Polyamory – What Does Ifa Have to Say

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July 29, 2020
A Look at Spiritual Awakening Through an Ifa Lens.
October 4, 2020

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I’ve been coming to terms with my own polyamorous nature for a few years now so I thought this month I’d write about my experiences as an Ifa priest with regards to this personal awakening. I hope this can help others come to terms with their struggles with polyamory, and sexuality in general.

While it is very clear that the Yoruba were a polygamous society, it isn’t at all clear whether women in the culture were also permitted multiple husbands. I suspect that was the case. They were an oral culture so much of their history has been lost. But, Ifa by its very nature, is designed to adapt to the culture in which it’s practiced. We do not live like the ancient Yoruba, so our practice of Ifa is bound to be different.

Any prohibitions against polyamory, or any other expression of human sexuality, does not come from Ifa. Sex negative beliefs were introduced when the Christian missionaries arrived. The salve trade worsened things. Santeria/Lukumi for instance, with such strong Catholic influence, has adopted many values that did not originate with Ifa.

How Ifa can integrate our ideas about sexuality, gender, and sexual expression? Let’s start with how Ifa views sexuality. In Ifa we believe that a person makes many choices that are important to the their destiny before they are born. These choices include things like gender, sexuality, and even one’s parents. At no time did Ifa ever judge an individual for these because they are experienced as inherent traits. We must respect the individual’s nature because it is an important part of their destiny path.

The only criteria upon which any judgment can be made are those of good character. When we define character we focus on actions not traits. If a person is doing the right things for the right reasons, if they are caring for themselves and the people around them, if they are concerned with caring for the whole including the planet we live on, if they are contributing by using and developing their gifts, then they are in good character. Things like polyamory in its many forms, as well as the diversity of human sexual and gender expression are neutral. It is how we act as human beings regardless of these things that really matters.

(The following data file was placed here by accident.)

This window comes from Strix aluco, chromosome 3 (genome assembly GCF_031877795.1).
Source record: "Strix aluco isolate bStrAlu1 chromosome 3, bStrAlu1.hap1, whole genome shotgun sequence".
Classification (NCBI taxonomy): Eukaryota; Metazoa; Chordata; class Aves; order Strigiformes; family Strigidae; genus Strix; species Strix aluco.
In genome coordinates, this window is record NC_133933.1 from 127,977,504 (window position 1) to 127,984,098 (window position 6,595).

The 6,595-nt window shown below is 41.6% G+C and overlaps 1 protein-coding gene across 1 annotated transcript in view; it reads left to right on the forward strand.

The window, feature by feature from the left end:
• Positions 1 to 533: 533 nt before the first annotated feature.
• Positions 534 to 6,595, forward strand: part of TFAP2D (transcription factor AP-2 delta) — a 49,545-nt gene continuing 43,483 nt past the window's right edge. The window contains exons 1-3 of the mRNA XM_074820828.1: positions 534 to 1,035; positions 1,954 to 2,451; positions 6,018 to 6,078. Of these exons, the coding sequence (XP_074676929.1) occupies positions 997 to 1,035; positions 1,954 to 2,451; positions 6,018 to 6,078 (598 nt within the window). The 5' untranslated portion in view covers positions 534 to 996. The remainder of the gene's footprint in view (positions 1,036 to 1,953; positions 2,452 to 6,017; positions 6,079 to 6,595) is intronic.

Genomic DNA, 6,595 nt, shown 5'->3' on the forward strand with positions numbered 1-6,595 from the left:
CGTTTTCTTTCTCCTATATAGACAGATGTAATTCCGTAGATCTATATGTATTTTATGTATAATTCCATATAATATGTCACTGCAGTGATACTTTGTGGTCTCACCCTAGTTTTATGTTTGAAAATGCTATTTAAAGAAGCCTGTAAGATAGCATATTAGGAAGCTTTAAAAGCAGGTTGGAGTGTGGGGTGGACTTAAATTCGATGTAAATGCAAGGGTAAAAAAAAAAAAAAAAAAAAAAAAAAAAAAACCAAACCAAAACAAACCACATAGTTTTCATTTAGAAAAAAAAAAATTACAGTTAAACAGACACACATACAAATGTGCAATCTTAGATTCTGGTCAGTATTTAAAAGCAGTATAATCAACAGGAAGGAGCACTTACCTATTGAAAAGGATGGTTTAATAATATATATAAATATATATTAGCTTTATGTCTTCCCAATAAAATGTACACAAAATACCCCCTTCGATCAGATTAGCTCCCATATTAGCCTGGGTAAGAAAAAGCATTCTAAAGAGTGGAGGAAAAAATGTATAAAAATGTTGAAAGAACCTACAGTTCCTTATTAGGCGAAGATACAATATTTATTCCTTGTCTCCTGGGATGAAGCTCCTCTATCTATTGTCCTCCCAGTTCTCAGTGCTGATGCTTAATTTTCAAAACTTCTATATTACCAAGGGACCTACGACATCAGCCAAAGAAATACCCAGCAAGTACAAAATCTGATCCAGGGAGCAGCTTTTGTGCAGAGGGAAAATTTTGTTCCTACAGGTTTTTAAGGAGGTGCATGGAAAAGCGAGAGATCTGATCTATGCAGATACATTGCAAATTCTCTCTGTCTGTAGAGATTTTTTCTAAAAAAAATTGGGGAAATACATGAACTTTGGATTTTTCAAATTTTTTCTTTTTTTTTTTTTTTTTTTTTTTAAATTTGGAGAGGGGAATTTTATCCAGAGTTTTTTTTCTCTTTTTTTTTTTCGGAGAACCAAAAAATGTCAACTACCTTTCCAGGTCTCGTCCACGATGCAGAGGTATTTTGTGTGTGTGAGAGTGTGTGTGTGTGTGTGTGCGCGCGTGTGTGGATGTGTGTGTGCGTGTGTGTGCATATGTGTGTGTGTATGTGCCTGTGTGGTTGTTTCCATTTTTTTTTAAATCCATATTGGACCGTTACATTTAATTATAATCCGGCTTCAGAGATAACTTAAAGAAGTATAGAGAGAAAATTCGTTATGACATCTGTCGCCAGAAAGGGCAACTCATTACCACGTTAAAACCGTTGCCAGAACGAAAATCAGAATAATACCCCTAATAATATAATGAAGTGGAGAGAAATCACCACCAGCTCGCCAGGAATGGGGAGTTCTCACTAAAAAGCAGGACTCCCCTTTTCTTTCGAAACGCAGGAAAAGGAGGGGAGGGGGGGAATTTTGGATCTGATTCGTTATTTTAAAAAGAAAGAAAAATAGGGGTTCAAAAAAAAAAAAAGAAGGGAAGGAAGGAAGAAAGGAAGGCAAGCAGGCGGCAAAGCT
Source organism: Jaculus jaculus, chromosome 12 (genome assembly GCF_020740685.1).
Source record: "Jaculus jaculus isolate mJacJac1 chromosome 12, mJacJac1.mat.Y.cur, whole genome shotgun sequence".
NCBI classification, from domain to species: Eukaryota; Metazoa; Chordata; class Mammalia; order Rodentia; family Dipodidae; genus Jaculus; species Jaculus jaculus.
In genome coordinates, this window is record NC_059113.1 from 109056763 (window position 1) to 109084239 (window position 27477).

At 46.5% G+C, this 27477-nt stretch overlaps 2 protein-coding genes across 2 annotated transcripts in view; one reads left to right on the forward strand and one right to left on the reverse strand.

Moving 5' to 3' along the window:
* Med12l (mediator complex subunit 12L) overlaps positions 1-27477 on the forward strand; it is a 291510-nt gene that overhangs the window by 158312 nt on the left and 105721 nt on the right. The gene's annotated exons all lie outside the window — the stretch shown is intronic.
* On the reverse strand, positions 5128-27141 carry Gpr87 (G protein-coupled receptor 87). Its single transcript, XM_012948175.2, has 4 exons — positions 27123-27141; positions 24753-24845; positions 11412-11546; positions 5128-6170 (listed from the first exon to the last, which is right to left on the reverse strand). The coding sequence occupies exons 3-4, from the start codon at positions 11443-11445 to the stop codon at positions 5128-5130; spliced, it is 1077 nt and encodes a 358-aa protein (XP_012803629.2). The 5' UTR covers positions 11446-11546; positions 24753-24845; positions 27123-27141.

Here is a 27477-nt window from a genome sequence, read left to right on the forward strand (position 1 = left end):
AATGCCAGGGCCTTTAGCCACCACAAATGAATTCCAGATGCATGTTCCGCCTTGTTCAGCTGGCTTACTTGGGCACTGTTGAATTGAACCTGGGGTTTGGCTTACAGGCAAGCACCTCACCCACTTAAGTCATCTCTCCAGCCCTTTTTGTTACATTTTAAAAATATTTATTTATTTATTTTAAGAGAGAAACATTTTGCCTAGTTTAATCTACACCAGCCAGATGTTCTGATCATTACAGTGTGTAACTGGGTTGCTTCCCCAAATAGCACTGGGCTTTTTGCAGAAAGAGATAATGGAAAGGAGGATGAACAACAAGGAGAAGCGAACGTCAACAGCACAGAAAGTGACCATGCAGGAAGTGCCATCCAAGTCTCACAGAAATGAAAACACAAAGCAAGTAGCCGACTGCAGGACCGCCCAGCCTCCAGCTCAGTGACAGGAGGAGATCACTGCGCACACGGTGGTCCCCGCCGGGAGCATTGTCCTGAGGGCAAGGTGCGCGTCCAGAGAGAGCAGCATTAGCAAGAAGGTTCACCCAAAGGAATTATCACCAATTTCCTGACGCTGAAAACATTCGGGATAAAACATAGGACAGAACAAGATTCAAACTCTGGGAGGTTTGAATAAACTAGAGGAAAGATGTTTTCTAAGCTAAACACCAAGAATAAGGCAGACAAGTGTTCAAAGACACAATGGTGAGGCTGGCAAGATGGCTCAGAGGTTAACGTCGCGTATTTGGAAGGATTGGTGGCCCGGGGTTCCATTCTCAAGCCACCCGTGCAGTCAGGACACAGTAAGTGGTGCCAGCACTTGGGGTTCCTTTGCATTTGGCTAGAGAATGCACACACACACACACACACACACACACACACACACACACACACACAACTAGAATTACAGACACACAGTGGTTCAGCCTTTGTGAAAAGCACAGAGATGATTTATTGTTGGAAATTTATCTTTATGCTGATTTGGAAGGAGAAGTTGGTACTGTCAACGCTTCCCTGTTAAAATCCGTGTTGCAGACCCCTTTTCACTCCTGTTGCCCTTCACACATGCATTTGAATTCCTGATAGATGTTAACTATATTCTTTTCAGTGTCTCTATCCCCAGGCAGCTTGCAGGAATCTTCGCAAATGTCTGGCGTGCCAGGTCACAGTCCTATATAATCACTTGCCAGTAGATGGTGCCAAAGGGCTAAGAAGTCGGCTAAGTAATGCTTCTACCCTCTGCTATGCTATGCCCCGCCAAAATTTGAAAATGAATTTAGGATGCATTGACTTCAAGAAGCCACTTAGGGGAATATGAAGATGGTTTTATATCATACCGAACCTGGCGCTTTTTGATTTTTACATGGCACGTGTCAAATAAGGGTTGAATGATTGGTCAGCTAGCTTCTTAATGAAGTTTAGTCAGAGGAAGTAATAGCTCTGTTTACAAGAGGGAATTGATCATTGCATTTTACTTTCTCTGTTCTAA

Part of good character is respectful honesty with others. This means expressing one’s truth in ways that consider the other person while maintaining integrity. Not always easy to do. For instance. in the context of my primary relationship I am free to take lovers and even have other relationships. I’m always honest with people I meet so that they are aware that I’m already married before they choose to get involved with me. I’m also open with my husband about who I’m seeing. How much I share is dependent on someone’s needs and comfort level. That is how we ensure respectful communication. Over-sharing can be just as damaging as keeping secrets.

As things developed with my boyfriend it became important for me to be honest with both men. With my husband it was about my powerful feelings for this new man in my life. With my boyfriend it was about how our relationship fits. By doing this I keep communication lines open and ensure respect in both relationships. I can maintain my good character despite my somewhat unorthodox life.

I firmly believe that Ifa demands that we be true to ourselves and our nature as long as it doesn’t harm others. Who you are, and how you love, are not an issue as long as you can maintain your character while living your life. That is the Ifa way.